Over the last few months, it’s occurred to me that many people aren’t quite sure how to react when a spammer or troll joins their channel. There is always a tendency to react, to do whatever is necessary to get someone’s attention to kick the spammer or troll. As a channel op, many of us face challenges in that even if we know how best to react, our peers on the channel tend to get riled up anyway. The result? The troll or spammer has done significant damage to the channel – disrupting “business” or conversations, changing the focus of discussions, etc.
First it’s important to understand what motivates most trolls/spammers. Simple: attention. They want your attention – whether it’s “good” or “bad” attention is unimportant. They simply want to change your focus from your customary topics to one thing: the spammer/troll. Consequently, reactions to trolls and spammers (other than a simple kick/ban, as may be necessary) tend to do one thing – encourage the troll/spammer to continue his/her behavior.
So what is to be done? There are really two groups of people to address at this point – channel operators (people who have the ability to kick/ban someone from the channel) and channel users. Since users vastly outnumber operators, I’ll address them first.
As a user of freenode, let me first say thanks! freenode is unique because of its users! We appreciate all of you and rarely get a chance to say so. So how can you help freenode and your favorite channels deal with the issue of spammers and trolls? The key is your reaction (or better, lack of a reaction). Since trolls and spammers are seeking to disrupt business and get your focus on them, the best thing you can do is NOT respond to them. Do not respond to their spam. Simple? It seems to be so – and in theory it is. In practice, it can be a bit harder – especially when a spamming or trolling attack is going on. Think “Catalyst“.
Here are a few ideas of how you might be able to express your frustration or communicate necessary information without encouraging the trolling or spamming behavior:
- Take conversations to a private forum, channel or a private query message. This is true even if you’re trying to get the attention of someone who might be able to kick/ban the troll/spammer. Your lack of reaction on the channel is quite boring to the troll or spammer and will only make them lose interest more quickly.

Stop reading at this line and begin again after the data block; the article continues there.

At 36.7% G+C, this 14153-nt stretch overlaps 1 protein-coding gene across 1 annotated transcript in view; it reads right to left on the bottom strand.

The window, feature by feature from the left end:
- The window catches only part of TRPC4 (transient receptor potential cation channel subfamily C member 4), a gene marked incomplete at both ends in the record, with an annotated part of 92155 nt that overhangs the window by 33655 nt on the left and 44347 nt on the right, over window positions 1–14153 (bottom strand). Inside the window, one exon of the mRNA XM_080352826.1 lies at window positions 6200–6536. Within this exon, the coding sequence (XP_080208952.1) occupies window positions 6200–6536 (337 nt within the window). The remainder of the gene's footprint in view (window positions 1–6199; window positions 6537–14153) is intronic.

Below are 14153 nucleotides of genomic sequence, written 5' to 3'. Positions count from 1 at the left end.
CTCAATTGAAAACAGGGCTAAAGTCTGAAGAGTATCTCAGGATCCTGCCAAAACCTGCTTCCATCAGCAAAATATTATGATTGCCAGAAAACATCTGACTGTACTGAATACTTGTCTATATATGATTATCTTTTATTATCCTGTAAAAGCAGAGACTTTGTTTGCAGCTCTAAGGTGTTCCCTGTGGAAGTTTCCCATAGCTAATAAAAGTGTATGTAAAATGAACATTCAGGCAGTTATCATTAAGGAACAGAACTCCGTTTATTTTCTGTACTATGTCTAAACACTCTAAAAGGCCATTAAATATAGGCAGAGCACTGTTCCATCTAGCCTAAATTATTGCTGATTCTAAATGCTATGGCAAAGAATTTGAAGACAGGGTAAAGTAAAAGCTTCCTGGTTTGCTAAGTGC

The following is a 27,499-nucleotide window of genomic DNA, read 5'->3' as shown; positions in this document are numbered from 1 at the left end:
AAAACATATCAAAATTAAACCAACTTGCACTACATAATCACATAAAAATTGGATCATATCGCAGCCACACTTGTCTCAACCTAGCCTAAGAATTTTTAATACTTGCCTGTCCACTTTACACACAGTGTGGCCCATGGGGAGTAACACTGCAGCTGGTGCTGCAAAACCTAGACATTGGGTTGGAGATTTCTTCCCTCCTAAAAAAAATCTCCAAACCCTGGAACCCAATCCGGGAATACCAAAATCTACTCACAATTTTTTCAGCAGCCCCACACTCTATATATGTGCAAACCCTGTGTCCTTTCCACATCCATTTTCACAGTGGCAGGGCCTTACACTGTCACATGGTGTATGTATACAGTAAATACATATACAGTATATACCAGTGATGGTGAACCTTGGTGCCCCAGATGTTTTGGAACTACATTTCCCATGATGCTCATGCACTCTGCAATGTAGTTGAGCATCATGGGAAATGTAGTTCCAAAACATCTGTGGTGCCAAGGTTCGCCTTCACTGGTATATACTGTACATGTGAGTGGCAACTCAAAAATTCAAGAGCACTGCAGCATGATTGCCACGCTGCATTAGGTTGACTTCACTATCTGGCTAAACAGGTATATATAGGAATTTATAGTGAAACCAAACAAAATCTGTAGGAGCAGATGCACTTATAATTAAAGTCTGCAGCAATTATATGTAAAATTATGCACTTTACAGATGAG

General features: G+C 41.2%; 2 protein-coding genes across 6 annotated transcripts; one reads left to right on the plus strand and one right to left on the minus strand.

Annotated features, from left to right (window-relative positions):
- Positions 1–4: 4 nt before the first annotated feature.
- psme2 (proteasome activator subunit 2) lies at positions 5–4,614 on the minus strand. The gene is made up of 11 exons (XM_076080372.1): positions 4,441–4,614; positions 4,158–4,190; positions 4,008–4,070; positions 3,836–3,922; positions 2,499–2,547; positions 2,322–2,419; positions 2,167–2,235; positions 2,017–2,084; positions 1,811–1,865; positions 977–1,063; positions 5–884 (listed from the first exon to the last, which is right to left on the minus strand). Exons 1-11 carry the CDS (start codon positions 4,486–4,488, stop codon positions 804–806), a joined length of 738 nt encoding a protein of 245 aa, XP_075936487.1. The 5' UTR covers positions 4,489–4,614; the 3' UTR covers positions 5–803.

- Don’t discuss the situation for hours after the situation occurred. Many trolls have “legitimate” or alternate identities and will sit on a channel, not disrupting things, but watching the carnage they caused.
- There are many ways for channel operators to address the issue of a troll or spammer, including changing the channel modes. If your favorite channel has suddenly gone +m (moderated) or to some other mode you’re not familiar with, don’t make a big deal of it. Ask one of the operators in a private message if you simply can’t stand to not know what happened. But again, keep it off the channel.
As a channel operator, you have a tougher job when your channel is attacked by trolls or spammers. You have a responsibility to the channel to block/stop/end the attack, as well as keeping everyone else calm! Remember to catalyse throughout the process. Take heart – a little forward thinking will help a lot!
Dealing with the Troll or Spammer
There are a number of ways to deal with trolls and spammers. Of course, you have kick, ban and remove available to you. But you also have the ability to set some channel modes:
- +r requires people to be identified with NickServ to join
- +R requires people to be identified with NickServ to talk
- +m moderates a channel, requiring +v to talk
- +q is similar to a ban in that it won’t allow you to talk or to change nicks, but you are free to join the channel
- +z will make ops (+o) able to see what a person that is neither +v nor +o says in a channel that is +m
Dealing with the Channel’s Reactions
First, remain calm. You set the tone for your users. If you get upset or excited, they will too. Secondly, you can help a lot by educating your users before any attacks occur. Let them know how trolls/spammers work and what they are seeking. Provide them with a clear understanding of what they should do and who they should contact in the event of an attack. Inevitably, people will react to some degree. Use the attack as an opportunity to educate – but do it in private; you want to keep reactions off channel and you also are more likely to be successful, avoiding embarassment by discussing the issue privately.